Under the mattresses they were. Johnson and Bradley flicked over the leaves of the two wallets, looked at each other, nodded, extracted the not inconsiderable dollar billfolds in each wallet and placed those by the bedside tables. One man said: ‘Couple of crazy crooks you are.’

  Johnson said: ‘Maybe you’ll be needing that more than us pretty soon.’ He extracted money from his newly discarded suit and placed it in his uniform while Bradley did the same. Our suits you can have. Unthinkable for US officers to be running around the city in their striped underpants. And now, I’m afraid, we have to tape you.’ He reached into the valise.

  One man, a quick mixture of suspicion and apprehension in his eyes, tried, vainly, to sit up in bed. ‘I thought you said -’

  ‘Look, if we wanted to kill you, the noise from those silenced guns wouldn’t even be heard in the corridor outside. Think we want you to start hollering the place down the moment we step outside that door? Besides, it would upset the neighbours.’

  After they were taped Johnson said: ‘And, of course, we don’t want to have you jumping and wriggling around and making banging noises on the floor or walls. I’m afraid we can’t have any bangs in the next couple of hours or so. Sorry.’ He stooped, retrieved what looked like an aerosol can from the valise, and squirted it briefly in the faces of both bound men. They left, hanging up the no disturb notice outside. Johnson double-locked the door, produced his pliers, leaned on the key and snapped it leaving the head jammed in the lock.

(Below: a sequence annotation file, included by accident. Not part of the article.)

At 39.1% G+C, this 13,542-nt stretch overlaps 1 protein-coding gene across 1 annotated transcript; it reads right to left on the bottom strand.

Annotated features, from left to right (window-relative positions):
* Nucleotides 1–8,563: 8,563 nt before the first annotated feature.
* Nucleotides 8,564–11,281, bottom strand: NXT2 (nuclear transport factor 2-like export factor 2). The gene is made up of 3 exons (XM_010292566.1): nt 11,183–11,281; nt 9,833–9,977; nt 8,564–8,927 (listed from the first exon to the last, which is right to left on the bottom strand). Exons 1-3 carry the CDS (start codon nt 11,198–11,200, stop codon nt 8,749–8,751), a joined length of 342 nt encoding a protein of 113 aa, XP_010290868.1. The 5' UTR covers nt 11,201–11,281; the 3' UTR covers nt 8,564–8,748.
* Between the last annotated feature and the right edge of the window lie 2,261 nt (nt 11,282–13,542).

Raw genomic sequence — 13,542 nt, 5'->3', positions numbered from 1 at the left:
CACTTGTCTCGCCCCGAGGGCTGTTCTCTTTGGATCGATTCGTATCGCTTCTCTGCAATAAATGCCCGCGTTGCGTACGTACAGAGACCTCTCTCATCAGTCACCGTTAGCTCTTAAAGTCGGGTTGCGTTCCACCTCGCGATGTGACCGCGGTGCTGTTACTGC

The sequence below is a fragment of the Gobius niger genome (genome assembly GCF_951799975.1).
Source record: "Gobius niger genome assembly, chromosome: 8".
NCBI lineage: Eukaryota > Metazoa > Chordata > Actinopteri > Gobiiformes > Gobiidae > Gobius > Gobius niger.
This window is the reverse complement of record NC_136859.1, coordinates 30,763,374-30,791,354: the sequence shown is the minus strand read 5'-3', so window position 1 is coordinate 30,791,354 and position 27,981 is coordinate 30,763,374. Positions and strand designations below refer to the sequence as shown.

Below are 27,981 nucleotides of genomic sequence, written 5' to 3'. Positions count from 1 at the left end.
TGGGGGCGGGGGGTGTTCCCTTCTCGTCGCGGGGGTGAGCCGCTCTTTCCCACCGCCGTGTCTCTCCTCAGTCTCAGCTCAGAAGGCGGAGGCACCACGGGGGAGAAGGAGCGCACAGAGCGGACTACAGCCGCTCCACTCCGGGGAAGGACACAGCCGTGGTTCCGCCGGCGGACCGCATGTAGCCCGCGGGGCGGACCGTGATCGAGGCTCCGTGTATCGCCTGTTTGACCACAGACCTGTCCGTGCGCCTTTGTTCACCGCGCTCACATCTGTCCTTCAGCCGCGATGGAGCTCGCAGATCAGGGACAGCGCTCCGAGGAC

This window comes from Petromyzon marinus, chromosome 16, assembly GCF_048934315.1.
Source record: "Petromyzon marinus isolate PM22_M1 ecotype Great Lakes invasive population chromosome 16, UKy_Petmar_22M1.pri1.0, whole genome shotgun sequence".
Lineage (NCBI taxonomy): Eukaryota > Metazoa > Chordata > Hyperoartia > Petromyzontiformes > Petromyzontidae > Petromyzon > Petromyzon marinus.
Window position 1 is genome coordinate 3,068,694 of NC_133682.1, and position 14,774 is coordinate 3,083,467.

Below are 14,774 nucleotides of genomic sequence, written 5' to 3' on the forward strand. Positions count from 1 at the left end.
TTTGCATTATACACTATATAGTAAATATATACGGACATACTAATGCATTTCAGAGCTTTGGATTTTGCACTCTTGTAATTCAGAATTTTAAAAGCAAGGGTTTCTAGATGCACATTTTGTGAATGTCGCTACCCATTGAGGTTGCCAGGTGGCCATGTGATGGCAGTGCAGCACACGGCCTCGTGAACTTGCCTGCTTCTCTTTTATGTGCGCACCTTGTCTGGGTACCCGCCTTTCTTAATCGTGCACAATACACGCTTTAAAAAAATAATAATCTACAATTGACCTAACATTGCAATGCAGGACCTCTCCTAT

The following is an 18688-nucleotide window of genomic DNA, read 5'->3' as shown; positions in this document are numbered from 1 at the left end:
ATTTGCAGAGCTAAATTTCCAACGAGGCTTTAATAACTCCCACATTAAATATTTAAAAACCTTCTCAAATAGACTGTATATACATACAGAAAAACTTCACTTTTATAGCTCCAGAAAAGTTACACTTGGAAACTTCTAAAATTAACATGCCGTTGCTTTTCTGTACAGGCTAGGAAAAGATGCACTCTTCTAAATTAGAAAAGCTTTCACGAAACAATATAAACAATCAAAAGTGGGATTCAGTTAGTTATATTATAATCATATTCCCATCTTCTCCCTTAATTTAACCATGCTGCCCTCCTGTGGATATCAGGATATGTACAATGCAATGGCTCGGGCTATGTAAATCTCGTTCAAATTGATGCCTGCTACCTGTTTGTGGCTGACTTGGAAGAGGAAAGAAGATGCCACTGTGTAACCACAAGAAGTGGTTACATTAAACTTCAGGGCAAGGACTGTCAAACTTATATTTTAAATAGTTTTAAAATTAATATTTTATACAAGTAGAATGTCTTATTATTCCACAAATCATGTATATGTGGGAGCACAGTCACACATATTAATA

Downstairs, they approached the clerk at reception, a cheerful youngster who gave a cheerful good morning.

  Johnson said: ‘You weren’t on last night?’

  ‘No, sir. The management wouldn’t believe it but even a desk clerk requires a little sleep now and again.’ He looked at them with interest. ‘No offence, but aren’t you the two gentlemen who’re going to ride herd on the President this morning?’

  Johnson smiled. ‘I’m not sure if the President would care to have you put it quite that way